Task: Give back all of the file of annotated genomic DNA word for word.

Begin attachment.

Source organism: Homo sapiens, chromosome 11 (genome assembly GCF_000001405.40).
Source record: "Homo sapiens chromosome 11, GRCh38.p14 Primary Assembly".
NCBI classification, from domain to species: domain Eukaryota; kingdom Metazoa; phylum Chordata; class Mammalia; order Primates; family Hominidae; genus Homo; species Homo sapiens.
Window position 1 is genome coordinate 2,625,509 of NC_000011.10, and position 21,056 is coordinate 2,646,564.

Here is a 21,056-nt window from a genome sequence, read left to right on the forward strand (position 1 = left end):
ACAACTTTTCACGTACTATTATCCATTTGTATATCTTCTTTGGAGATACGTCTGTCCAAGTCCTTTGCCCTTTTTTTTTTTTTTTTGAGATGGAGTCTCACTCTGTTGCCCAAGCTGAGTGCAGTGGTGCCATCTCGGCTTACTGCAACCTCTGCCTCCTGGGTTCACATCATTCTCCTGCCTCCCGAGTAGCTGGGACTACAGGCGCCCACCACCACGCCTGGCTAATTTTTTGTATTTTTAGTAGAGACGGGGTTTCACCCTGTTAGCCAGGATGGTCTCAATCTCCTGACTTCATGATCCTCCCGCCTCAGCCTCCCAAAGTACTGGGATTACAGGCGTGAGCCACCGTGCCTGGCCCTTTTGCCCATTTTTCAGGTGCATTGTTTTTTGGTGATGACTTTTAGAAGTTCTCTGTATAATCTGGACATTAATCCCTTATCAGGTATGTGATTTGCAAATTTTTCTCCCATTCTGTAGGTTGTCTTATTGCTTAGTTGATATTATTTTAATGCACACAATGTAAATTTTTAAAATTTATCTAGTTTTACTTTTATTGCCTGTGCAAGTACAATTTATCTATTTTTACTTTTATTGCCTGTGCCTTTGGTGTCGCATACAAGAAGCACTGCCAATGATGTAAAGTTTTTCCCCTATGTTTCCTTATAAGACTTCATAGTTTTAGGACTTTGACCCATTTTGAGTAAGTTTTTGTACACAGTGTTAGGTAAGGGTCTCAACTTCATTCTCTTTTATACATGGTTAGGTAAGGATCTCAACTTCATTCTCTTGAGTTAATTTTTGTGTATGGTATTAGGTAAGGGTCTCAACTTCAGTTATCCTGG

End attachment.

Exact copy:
Source organism: Homo sapiens, chromosome 11 (genome assembly GCF_000001405.40).
Source record: "Homo sapiens chromosome 11, GRCh38.p14 Primary Assembly".
NCBI classification, from domain to species: domain Eukaryota; kingdom Metazoa; phylum Chordata; class Mammalia; order Primates; family Hominidae; genus Homo; species Homo sapiens.
Window position 1 is genome coordinate 2,625,509 of NC_000011.10, and position 21,056 is coordinate 2,646,564.

Here is a 21,056-nt window from a genome sequence, read left to right on the forward strand (position 1 = left end):
ACAACTTTTCACGTACTATTATCCATTTGTATATCTTCTTTGGAGATACGTCTGTCCAAGTCCTTTGCCCTTTTTTTTTTTTTTTTGAGATGGAGTCTCACTCTGTTGCCCAAGCTGAGTGCAGTGGTGCCATCTCGGCTTACTGCAACCTCTGCCTCCTGGGTTCACATCATTCTCCTGCCTCCCGAGTAGCTGGGACTACAGGCGCCCACCACCACGCCTGGCTAATTTTTTGTATTTTTAGTAGAGACGGGGTTTCACCCTGTTAGCCAGGATGGTCTCAATCTCCTGACTTCATGATCCTCCCGCCTCAGCCTCCCAAAGTACTGGGATTACAGGCGTGAGCCACCGTGCCTGGCCCTTTTGCCCATTTTTCAGGTGCATTGTTTTTTGGTGATGACTTTTAGAAGTTCTCTGTATAATCTGGACATTAATCCCTTATCAGGTATGTGATTTGCAAATTTTTCTCCCATTCTGTAGGTTGTCTTATTGCTTAGTTGATATTATTTTAATGCACACAATGTAAATTTTTAAAATTTATCTAGTTTTACTTTTATTGCCTGTGCAAGTACAATTTATCTATTTTTACTTTTATTGCCTGTGCCTTTGGTGTCGCATACAAGAAGCACTGCCAATGATGTAAAGTTTTTCCCCTATGTTTCCTTATAAGACTTCATAGTTTTAGGACTTTGACCCATTTTGAGTAAGTTTTTGTACACAGTGTTAGGTAAGGGTCTCAACTTCATTCTCTTTTATACATGGTTAGGTAAGGATCTCAACTTCATTCTCTTGAGTTAATTTTTGTGTATGGTATTAGGTAAGGGTCTCAACTTCAGTTATCCTGG